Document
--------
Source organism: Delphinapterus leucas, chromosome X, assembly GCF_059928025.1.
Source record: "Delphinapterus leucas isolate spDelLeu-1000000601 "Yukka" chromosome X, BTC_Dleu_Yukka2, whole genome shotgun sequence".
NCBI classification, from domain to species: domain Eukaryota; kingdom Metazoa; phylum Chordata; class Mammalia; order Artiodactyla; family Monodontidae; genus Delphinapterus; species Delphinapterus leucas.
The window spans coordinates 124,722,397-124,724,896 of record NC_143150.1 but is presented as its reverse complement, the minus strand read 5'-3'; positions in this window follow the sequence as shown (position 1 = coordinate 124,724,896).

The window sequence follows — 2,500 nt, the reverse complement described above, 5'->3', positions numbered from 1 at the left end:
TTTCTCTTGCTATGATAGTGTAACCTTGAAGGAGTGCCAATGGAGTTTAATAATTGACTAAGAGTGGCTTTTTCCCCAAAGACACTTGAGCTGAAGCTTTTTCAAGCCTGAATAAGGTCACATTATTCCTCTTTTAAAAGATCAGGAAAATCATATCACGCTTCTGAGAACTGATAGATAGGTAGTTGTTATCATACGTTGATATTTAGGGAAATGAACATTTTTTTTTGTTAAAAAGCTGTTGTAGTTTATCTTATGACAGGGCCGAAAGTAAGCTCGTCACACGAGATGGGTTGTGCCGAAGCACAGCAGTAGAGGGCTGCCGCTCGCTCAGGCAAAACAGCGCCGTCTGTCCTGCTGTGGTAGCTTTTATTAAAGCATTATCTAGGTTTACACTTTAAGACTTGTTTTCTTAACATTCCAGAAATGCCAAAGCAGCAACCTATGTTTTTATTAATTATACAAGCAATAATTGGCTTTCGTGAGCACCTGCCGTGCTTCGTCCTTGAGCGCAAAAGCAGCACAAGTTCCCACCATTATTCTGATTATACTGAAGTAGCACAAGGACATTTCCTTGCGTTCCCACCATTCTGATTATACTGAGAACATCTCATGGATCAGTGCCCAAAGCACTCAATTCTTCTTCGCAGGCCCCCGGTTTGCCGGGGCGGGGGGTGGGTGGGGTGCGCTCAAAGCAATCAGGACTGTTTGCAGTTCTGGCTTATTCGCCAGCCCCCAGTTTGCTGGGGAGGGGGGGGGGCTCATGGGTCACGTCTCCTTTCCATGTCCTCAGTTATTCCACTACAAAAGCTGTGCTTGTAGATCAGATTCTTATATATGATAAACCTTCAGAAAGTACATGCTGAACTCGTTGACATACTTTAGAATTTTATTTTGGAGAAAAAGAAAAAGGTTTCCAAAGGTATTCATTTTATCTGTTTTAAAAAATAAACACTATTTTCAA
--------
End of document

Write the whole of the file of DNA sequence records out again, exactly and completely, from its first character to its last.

Source organism: Delphinapterus leucas, chromosome X, assembly GCF_059928025.1.
Source record: "Delphinapterus leucas isolate spDelLeu-1000000601 "Yukka" chromosome X, BTC_Dleu_Yukka2, whole genome shotgun sequence".
NCBI classification, from domain to species: domain Eukaryota; kingdom Metazoa; phylum Chordata; class Mammalia; order Artiodactyla; family Monodontidae; genus Delphinapterus; species Delphinapterus leucas.
The window spans coordinates 124,722,397-124,724,896 of record NC_143150.1 but is presented as its reverse complement, the minus strand read 5'-3'; positions in this window follow the sequence as shown (position 1 = coordinate 124,724,896).

The window sequence follows — 2,500 nt, the reverse complement described above, 5'->3', positions numbered from 1 at the left end:
TTTCTCTTGCTATGATAGTGTAACCTTGAAGGAGTGCCAATGGAGTTTAATAATTGACTAAGAGTGGCTTTTTCCCCAAAGACACTTGAGCTGAAGCTTTTTCAAGCCTGAATAAGGTCACATTATTCCTCTTTTAAAAGATCAGGAAAATCATATCACGCTTCTGAGAACTGATAGATAGGTAGTTGTTATCATACGTTGATATTTAGGGAAATGAACATTTTTTTTTGTTAAAAAGCTGTTGTAGTTTATCTTATGACAGGGCCGAAAGTAAGCTCGTCACACGAGATGGGTTGTGCCGAAGCACAGCAGTAGAGGGCTGCCGCTCGCTCAGGCAAAACAGCGCCGTCTGTCCTGCTGTGGTAGCTTTTATTAAAGCATTATCTAGGTTTACACTTTAAGACTTGTTTTCTTAACATTCCAGAAATGCCAAAGCAGCAACCTATGTTTTTATTAATTATACAAGCAATAATTGGCTTTCGTGAGCACCTGCCGTGCTTCGTCCTTGAGCGCAAAAGCAGCACAAGTTCCCACCATTATTCTGATTATACTGAAGTAGCACAAGGACATTTCCTTGCGTTCCCACCATTCTGATTATACTGAGAACATCTCATGGATCAGTGCCCAAAGCACTCAATTCTTCTTCGCAGGCCCCCGGTTTGCCGGGGCGGGGGGTGGGTGGGGTGCGCTCAAAGCAATCAGGACTGTTTGCAGTTCTGGCTTATTCGCCAGCCCCCAGTTTGCTGGGGAGGGGGGGGGGCTCATGGGTCACGTCTCCTTTCCATGTCCTCAGTTATTCCACTACAAAAGCTGTGCTTGTAGATCAGATTCTTATATATGATAAACCTTCAGAAAGTACATGCTGAACTCGTTGACATACTTTAGAATTTTATTTTGGAGAAAAAGAAAAAGGTTTCCAAAGGTATTCATTTTATCTGTTTTAAAAAATAAACACTATTTTCAA